Projects

Community Health

We are designing qualitative and quantitative methods to identify and target harassment in Wikimedia projects.

community health image

Project overview

Harassment is a pervasive issue in many online communities. A 2014 Pew survey found that 73% of internet users have witnessed online harassment, and 40% have experienced it. In 2015, the Wikimedia Foundation conducted its own survey and found about 38% of responding contributors had experienced some form of harassment. Over half felt a decrease in their motivation to contribute to Wikimedia projects in the future.

The Wikimedia Board of Trustees has identified the problem of harrassment in Wikimedia projects as a threat to "our ability to collect, share, and disseminate free knowledge." In a resolution on "healthy community culture, inclusivity, and safe spaces," the Wikimedia Board of Trustees identified responses to harassment as a priority for the movement.

Our team is working with other departments at the Wikimedia Foundation and outside research collaborators to better understand and combat harrassment in Wikimedia projects and discussion spaces. We have designed algorithms to help detect toxic behavior, and we are learning more about how this behavior affects contributors to Wikimedia projects. We have released data sets and open source tools to support open and reproducible research on online harassment.

Recent updates

  1. Conversations Gone Awry. Detecting Early Signs of Conversational Failure

    We're hosting our collaborators at Cornell University and Jigsaw at the Wikimedia Research Showcase in June to present this study, along with a new corpus of conversations encompassing the complete history of interactions between contributors to English Wikipedia's Talk Pages.
  2. Machine learning is helping computers spot arguments online before they happen

    ‘Hey there. It looks like you’re trying to rile someone up for no good reason?’ The Verge covers the Conversations Gone Awry study.
  3. Scientists are building a detector for conversations likely to go bad

    "Researchers say their tool can often spot when Wikipedia discussions will degenerate into personal attacks by watching for a few familiar linguistic cues." The Conversations Gone Awry study is featured in Fast.Company.
  4. Conversations Gone Awry. Detecting Early Signs of Conversational Failure

    A new paper on detecting early signs of conversational failure in Wikipedia talk pages, with our collaborators at Cornell University and Jigsaw, is accepted at ACL '18 and will be presented at the conference in Melbourne in July.
  5. Characterizing Wikihounding on Wikipedia

    The Wikimedia Foundation's Caroline Sinders talks about challenges in designing quantitative and qualitative methods to identify Wikihounding – a form of digital stalking on Wikipedia.
  6. Toxic Comment Classification Challenge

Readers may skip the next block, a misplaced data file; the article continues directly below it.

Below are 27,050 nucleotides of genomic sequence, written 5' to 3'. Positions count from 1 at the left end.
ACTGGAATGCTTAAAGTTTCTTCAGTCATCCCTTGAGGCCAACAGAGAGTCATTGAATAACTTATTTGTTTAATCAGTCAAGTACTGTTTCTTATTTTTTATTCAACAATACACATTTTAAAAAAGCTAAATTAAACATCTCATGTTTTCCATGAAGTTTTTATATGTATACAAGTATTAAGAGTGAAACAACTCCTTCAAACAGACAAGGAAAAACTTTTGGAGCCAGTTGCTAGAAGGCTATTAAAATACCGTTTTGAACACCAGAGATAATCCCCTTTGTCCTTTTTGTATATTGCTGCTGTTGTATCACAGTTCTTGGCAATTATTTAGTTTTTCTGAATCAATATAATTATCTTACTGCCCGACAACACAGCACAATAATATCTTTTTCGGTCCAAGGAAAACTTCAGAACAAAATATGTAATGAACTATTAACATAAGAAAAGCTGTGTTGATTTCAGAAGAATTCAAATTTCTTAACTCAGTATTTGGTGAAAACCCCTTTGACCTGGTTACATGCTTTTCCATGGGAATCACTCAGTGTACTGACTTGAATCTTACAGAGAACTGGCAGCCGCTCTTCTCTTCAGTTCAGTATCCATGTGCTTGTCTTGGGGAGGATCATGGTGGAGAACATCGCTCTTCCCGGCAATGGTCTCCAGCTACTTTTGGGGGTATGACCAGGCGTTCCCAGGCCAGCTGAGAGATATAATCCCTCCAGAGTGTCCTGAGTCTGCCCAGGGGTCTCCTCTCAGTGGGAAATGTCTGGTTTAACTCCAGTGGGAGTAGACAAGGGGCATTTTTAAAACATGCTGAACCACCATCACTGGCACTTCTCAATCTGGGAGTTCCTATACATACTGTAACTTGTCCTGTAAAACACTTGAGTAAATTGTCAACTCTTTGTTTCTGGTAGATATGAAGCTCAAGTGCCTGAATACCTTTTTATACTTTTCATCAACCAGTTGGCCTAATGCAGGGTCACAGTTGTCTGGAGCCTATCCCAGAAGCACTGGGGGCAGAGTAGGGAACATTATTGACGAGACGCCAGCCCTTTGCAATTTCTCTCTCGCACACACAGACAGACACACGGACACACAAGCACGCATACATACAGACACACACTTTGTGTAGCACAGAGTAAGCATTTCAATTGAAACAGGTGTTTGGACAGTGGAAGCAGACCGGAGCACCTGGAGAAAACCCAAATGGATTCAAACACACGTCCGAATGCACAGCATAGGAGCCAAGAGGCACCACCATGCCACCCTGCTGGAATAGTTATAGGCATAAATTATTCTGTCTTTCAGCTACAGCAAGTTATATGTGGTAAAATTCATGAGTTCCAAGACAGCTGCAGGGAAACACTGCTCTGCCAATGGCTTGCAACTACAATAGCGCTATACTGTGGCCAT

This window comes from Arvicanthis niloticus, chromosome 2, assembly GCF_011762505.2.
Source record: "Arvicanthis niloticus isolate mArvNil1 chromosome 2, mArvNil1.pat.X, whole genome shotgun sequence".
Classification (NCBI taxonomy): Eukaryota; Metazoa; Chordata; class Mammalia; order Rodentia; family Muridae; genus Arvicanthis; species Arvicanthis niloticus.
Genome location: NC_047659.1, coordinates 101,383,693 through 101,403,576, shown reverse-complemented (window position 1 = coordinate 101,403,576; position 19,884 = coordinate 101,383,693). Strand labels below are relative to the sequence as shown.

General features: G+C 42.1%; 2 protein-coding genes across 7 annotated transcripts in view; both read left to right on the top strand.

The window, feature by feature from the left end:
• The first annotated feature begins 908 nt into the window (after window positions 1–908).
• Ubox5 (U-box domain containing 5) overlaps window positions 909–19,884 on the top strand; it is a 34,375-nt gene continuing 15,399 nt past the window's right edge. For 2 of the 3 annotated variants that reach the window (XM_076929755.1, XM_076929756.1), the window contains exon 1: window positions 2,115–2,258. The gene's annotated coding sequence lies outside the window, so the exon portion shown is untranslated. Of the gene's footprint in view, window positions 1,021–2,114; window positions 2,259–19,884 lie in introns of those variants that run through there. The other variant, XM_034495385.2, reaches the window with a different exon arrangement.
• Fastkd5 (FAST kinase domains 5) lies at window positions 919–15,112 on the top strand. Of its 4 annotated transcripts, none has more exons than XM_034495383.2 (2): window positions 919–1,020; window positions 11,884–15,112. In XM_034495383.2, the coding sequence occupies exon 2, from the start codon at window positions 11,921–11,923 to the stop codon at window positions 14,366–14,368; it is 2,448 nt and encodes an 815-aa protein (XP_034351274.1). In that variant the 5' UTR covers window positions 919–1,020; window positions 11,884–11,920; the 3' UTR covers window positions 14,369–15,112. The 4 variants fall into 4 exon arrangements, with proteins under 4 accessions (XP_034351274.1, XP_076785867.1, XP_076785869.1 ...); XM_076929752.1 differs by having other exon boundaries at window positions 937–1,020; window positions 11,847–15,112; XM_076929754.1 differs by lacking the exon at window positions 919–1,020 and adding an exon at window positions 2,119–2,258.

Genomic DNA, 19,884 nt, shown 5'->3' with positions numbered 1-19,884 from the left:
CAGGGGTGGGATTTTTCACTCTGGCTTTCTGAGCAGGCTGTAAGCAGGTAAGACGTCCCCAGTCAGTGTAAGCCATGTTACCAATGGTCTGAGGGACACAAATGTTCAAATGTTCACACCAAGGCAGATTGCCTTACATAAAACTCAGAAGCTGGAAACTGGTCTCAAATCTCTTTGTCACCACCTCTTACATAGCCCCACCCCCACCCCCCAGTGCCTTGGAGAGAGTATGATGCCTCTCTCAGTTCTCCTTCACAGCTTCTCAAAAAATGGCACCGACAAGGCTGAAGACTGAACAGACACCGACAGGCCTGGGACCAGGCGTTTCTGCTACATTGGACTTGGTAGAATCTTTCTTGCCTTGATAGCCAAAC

A new modeling challenge hosted on Kaggle by our collaborators at Jigsaw, aims to improve the performance of models to identify and classify toxic comments on English Wikipedia's talk pages.
  7. Conversation corpora, emotional robots, and battles with bias

    Jigsaw's Lucas Dixon talks about experimental setups for doing large-scale analysis of conversations in Wikipedia, part of ongoing research on the nature and impact of harassment in Wikipedia discussion spaces.
  8. Sockpuppet detection in Wikimedia projects

    We started a formal collaboration with researchers at Stanford University aiming to design and evaluate algorithmic strategies to identify potential sockpuppet accounts on Wikipedia. The aim is to develop high-precision detection models using previously identified, malicious sockpuppets.
  9. Collection of 13,500 Nastygrams Could Advance War on Trolls

    Our work in collaboration with Jigsaw, and the release of 100,000 comments on English Wikipedia talk pages labeled for toxicity, is covered in MIT Technology Review.
  10. Scaling up our understanding of harassment on Wikipedia

    The first results from our collaboration with the technology incubator Jigsaw is helping us better understand and explore technical solutions to harassment on Wikipedia.
  11. Detecting Personal Attacks on Wikipedia

    Ellery Wulczyn (WMF) and Nithum Thain (Jigsaw) present preliminary results from a research collaboration aiming to develop tools to detect and understand online personal attacks on Wikipedia.

Project team

Dario Taraborelli, Jonathan Morgan, Diego Sáez-Trumper

Collaborators

Jonathan Chang (Cornell University), Cristian Danescu-Niculescu-Mizil (Cornell University), Lucas Dixon (Jigsaw), Yiqing Hua (Cornell University), Srijan Kumar (Stanford University), Jure Leskovec (Stanford University), Tilen Marc (Stanford University), Caroline Sinders (Wikimedia Foundation), Nithum Thain (Jigsaw), Justine Zhang (Cornell University), Ellery Wulczyn (Wikimedia Foundation)

Publications

Resources and links